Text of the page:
Radio

Listening to people talking about death can be strangely consoling

8 December 2018

9:00 AM

8 December 2018

9:00 AM

‘Without death,’ says Salena Godden, ‘life would be a never-ending conveyor belt of sensation.’ For her death is what gives meaning to life and to be able to imagine your own death should make you try harder to be a better person. Mrs Death Misses Death on Radio 4 (produced by Cecile Wright) is not a programme for the faint-hearted. Godden, a poet, novelist and musician, faces with robust clarity what many of us would prefer to distract ourselves from thinking about. She argues that Death is much more likely to be a woman; not the usual caricature of a hooded male figure carrying a sickle. She’s that invisible woman who can be found anywhere and everywhere: the careworn mother sitting beside us on the bus, or the cleaner in the hospital corridor we walk past and don’t notice. She lives among us in different guises; that’s the point. Death really is part of life. When we use different words to anaesthetise its meaning, set it apart from us, then it becomes terrifying. But, says a doctor interviewed by Godden who has sat with many people on the brink of death, ‘it’s not actually that difficult to be dead; it’s much more difficult to be alive’.

Godden visits a Death Café where people gather to drink tea, eat cake, and be up front about a subject that has become since Victorian times almost a taboo, something impolite or socially inept to raise in conversation. There are so many ways not to say it, to hide behind euphemisms and words without meaning: she passed away, or even more obtuse, she passed on. Stranger still is when we say she lost her fight with cancer, she battled with depression, as if she had a choice, as if this isn’t what was meant to happen. We all know a lot of dead people now, says Godden, yet we don’t know how to ‘unfriend’ them or erase them from our smartphones. Yet to talk about death, says Godden, is to talk about life, ‘to celebrate the everyday miracle of survival’.


Vicky Phelan was confronted with those terrible words, your cancer has returned ‘and I can’t do anything for you’, last year. She was given six months to live and offered ‘palliative’ chemotherapy. By chance, at the hospital in Ireland where she was being treated for cervical cancer, she caught sight of her medical records and discovered that in 2011, when the results of her smear test were reviewed in an audit process, abnormal cells had been found. But she was never told. Phelan set about finding out why she had not been informed, and whether any other women had been put at risk because they, too, had not been told about a changed result. Her campaign opened up a much bigger debate in Ireland about the way women’s health problems have been disregarded over the years because the medical profession has for so long been dominated by male doctors, one of whom was reported to have said: ‘Nuns don’t die of cervical cancer.’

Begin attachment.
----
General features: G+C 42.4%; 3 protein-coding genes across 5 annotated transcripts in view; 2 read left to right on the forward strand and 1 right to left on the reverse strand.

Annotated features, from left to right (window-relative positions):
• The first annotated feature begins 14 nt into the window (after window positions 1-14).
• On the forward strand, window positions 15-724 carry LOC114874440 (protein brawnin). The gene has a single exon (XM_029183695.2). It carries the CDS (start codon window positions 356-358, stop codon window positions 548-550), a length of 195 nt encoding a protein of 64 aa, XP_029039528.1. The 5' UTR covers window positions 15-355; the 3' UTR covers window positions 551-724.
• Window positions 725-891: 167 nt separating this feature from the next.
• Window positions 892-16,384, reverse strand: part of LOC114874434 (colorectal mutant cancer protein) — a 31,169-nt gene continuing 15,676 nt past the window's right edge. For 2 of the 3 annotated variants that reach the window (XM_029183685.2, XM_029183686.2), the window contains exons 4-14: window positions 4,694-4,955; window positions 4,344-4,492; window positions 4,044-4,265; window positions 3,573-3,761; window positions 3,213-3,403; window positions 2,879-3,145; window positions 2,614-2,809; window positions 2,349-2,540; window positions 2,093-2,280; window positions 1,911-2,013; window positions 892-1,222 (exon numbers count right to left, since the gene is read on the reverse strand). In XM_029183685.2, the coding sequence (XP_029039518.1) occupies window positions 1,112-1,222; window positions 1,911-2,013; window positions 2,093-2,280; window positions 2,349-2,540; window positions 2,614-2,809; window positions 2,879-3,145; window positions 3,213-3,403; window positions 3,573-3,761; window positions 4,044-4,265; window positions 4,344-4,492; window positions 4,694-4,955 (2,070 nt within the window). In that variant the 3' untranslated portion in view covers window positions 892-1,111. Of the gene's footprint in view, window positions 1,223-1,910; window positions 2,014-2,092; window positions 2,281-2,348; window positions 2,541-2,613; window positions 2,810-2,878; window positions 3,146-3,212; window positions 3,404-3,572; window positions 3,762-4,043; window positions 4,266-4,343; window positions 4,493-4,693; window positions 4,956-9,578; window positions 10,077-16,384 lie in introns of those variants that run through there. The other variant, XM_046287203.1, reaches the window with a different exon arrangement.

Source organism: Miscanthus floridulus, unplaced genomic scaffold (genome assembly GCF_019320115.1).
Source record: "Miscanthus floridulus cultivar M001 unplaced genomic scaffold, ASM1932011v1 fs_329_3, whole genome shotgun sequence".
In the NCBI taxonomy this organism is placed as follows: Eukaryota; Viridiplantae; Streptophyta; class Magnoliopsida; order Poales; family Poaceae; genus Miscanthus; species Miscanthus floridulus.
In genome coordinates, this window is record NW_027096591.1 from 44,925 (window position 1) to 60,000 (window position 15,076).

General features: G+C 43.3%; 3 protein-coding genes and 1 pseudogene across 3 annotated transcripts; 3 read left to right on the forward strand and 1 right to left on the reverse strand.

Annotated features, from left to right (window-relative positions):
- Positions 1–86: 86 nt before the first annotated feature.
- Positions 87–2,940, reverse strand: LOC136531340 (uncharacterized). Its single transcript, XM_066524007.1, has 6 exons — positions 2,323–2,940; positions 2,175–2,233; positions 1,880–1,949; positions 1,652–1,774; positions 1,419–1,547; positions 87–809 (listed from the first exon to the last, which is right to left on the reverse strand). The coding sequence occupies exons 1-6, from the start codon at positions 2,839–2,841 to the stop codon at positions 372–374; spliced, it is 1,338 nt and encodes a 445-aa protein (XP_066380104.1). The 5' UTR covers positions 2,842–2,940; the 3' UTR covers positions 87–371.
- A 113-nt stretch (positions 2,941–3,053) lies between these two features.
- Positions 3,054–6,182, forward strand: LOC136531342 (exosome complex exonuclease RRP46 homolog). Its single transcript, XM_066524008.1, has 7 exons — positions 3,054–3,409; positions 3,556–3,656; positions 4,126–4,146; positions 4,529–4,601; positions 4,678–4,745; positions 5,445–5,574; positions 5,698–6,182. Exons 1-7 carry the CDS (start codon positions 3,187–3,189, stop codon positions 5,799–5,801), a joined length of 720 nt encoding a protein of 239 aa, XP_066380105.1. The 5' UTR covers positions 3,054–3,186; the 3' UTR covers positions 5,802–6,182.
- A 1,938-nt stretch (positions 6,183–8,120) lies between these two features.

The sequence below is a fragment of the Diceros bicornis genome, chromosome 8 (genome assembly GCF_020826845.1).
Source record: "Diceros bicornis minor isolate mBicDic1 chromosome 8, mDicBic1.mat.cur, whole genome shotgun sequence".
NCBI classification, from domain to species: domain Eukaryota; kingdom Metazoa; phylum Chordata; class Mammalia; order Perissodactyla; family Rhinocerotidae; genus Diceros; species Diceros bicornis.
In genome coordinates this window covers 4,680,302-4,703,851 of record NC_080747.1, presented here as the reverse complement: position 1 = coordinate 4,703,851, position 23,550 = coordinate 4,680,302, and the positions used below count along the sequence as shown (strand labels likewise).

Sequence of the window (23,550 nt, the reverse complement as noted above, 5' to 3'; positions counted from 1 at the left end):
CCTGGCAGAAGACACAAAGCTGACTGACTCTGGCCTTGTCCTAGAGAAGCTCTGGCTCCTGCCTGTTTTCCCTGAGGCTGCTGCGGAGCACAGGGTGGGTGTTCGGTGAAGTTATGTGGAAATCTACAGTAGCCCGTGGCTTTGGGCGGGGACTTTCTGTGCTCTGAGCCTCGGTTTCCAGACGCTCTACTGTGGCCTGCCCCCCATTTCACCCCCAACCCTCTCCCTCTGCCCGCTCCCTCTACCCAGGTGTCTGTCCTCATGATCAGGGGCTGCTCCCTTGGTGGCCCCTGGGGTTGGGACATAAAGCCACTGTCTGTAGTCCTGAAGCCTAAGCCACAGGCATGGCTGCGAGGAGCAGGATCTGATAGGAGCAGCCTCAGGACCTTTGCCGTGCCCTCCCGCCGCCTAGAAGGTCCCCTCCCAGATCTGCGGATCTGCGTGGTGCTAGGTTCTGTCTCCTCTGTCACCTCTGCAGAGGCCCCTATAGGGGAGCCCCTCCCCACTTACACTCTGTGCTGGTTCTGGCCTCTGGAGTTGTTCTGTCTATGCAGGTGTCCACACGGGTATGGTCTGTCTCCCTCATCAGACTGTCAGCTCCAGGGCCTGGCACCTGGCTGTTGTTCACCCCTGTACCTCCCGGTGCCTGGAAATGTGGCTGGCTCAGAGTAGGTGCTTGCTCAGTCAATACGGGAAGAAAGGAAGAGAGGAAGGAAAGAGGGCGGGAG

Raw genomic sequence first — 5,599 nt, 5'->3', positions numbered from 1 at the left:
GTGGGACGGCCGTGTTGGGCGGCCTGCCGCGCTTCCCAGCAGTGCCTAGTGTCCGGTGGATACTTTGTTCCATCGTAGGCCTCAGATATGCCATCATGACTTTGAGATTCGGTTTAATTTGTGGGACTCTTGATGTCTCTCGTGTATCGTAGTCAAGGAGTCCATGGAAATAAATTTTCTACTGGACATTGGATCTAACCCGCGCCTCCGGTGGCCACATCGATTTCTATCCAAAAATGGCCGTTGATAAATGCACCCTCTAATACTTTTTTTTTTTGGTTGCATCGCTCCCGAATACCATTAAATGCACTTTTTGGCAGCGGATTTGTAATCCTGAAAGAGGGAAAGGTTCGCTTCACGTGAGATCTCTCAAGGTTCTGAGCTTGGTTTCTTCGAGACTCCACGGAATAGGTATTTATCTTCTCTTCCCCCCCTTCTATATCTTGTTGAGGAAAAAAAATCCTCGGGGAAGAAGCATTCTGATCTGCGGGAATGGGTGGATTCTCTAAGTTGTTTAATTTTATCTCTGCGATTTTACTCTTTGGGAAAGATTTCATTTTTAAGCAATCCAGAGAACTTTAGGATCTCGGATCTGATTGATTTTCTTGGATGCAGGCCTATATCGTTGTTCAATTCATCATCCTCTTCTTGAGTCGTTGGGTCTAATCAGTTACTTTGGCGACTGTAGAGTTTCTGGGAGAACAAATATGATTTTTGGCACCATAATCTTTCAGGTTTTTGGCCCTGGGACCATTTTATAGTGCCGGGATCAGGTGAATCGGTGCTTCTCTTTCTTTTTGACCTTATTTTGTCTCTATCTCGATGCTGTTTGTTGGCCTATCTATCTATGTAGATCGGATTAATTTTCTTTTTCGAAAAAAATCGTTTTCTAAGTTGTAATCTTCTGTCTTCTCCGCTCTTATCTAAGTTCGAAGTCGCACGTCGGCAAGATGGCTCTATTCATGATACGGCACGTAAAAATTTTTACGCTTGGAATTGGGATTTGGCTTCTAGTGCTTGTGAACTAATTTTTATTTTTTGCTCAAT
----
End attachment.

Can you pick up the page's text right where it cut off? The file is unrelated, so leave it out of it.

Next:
In Vicky Phelan: The Woman Who Changed Ireland, as part of the World Service’s 100 Women season, celebrating the unsung work of remarkable women, Phelan was asked whether she thinks about her own death as she campaigns for all the women now suffering from cancer. ‘The thought often crosses my mind but I don’t get too cut up about it,’ she says. ‘Every day I can do it [walk along the beach near her home in Limerick] is great for me… This is where I will be spread… ashes. I’ve already made all those things in my head.’

This might all seem a bit heavy for this time of year. It’s grisly enough outside without dwelling on those things that are too difficult to bear. But listening to people talking about what matters, really matters, can be strangely consoling when darkness falls at four and there’s no escaping the tinsel froth. In a different vein on 3, David Hepworth’s series of essays, The Lost World of the LP (produced by Jordan Thomas), brings back memories of buying that first album, dusting the shiny black vinyl before placing it on the spindle, the sound of the needle running through the groove. Why are we still so attached to LPs when cassettes and CDs have no such resonance? It’s nothing to do with the music, says Hepworth, but all about what makes us human; the connection to a physical object that in itself is nothing remarkable (a flat, black disc) yet within its 33 and a third rpm conveys moments of meaning.

More than that, says Hepworth, the LP, with its 35 to 40 minutes of play time, its demand that we stop and listen until the last groove, taught us how to focus, to concentrate. Now, when anything we want to hear, from Dusty to Duruflé, is available so easily, through a few clicks, a barked instruction to the digital DJ, music has become incidental, nothing but a soundtrack. In those 35 minutes, that period specified by the size of the 12-inch disc, things happened, states were altered. It was a different way of listening.

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